In response to pressure from the US and Europe to limit Chinese textile exports, China raised tariffs by 400%, effective June 1, on 74 textile products whose US and European exports have grown the fastest. Experts said the move is aimed at resolving not only the trade dispute, but at easing broader economic tensions, including the controversy over China's fixed currency regime. China's textile makers, having spent US$14.3bn last year on building more factories, said local demand would offset any slowdown in orders from abroad, with a spokesman for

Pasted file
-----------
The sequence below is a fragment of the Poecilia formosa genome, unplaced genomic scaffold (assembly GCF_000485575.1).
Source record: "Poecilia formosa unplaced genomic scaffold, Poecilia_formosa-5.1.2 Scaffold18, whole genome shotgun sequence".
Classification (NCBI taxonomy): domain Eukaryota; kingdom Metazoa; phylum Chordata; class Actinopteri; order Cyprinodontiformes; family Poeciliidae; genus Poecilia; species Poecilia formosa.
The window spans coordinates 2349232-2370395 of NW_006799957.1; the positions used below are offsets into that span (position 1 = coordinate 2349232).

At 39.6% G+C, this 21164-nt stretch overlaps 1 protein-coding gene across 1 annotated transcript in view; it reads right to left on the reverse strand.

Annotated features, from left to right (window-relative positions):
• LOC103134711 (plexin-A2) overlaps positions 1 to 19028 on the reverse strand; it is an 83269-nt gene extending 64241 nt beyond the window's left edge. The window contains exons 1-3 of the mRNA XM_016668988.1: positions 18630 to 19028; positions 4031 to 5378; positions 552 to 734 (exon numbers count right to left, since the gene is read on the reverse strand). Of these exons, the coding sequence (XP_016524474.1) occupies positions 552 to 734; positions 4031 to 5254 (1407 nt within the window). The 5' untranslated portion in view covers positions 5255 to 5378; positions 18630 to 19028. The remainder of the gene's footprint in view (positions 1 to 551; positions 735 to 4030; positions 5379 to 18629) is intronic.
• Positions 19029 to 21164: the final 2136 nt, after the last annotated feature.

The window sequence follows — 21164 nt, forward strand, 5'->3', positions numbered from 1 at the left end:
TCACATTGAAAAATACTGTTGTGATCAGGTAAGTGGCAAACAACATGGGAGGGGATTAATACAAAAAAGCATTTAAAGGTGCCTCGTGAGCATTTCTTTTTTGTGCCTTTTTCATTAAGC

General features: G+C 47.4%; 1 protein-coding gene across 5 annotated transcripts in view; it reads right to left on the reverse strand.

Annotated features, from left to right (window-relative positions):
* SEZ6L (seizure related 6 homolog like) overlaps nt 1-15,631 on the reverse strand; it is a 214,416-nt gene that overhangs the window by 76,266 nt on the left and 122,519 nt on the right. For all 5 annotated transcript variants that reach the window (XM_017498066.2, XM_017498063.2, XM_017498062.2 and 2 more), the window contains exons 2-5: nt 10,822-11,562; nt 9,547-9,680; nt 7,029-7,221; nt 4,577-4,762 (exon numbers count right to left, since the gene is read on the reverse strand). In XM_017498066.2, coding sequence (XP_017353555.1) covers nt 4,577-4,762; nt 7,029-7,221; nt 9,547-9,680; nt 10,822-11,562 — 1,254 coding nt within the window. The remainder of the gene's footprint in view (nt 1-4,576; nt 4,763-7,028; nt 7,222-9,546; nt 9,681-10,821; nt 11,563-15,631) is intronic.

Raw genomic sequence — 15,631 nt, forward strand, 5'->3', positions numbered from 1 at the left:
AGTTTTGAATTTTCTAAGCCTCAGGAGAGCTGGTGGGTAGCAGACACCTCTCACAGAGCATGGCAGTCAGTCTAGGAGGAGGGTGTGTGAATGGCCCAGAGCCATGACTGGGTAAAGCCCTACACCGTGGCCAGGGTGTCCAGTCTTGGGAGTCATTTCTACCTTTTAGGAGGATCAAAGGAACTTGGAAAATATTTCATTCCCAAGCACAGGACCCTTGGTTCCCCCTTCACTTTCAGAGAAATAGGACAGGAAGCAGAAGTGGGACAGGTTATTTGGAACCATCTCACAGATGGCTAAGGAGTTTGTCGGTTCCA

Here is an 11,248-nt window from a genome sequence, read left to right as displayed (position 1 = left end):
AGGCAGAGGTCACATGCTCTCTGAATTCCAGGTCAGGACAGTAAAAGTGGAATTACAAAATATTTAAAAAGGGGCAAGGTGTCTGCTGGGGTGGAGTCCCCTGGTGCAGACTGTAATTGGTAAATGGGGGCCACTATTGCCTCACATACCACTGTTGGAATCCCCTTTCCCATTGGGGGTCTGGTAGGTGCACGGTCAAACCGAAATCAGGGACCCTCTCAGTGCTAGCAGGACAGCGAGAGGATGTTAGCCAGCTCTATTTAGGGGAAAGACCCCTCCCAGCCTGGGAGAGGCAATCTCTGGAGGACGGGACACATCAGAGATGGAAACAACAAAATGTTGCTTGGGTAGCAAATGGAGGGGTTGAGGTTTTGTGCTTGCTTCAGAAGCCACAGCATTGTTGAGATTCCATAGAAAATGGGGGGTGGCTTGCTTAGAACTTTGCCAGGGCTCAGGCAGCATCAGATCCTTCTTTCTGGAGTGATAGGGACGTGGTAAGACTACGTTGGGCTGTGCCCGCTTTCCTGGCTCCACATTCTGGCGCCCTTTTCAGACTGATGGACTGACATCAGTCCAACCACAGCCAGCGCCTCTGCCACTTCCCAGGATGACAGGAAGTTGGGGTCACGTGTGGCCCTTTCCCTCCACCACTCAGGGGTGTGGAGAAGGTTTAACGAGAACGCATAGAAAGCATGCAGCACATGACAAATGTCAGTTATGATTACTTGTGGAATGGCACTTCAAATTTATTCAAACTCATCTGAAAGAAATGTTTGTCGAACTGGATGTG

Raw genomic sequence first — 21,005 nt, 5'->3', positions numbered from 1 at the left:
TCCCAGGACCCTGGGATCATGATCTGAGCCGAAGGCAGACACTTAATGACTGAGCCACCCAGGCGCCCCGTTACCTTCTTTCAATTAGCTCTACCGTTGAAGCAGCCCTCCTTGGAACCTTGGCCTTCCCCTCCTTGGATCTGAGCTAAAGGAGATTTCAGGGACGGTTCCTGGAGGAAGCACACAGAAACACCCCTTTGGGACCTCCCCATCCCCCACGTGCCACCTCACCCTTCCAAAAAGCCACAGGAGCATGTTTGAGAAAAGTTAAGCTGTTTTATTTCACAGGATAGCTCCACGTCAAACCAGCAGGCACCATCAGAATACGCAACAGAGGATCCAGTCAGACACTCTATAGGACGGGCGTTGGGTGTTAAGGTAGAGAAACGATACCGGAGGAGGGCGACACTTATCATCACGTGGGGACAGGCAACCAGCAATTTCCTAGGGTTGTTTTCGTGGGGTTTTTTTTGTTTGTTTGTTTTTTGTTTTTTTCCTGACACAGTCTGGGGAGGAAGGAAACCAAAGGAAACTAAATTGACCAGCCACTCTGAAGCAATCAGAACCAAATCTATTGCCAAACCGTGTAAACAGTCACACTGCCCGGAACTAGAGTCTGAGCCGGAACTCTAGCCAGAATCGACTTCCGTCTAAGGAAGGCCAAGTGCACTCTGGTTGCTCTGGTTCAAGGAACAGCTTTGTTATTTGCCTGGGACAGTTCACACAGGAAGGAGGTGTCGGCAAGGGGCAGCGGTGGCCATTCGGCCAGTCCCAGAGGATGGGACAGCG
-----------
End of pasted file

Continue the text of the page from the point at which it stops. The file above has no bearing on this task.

Shandong-based Weiqiao Textile Co., the country's largest cotton textile maker, saying the domestic market accounts for about 70% of the industry's growth, state media reported. Longer term, Chinese textile executives said the tariff hikes could hasten industry reforms, shaking out the smaller shops that shirk labor and environmental standards and shift the emphasis to design and branding. Meanwhile, the tariffs could hurt the foreign retailers who have already placed orders that are in the production pipeline.
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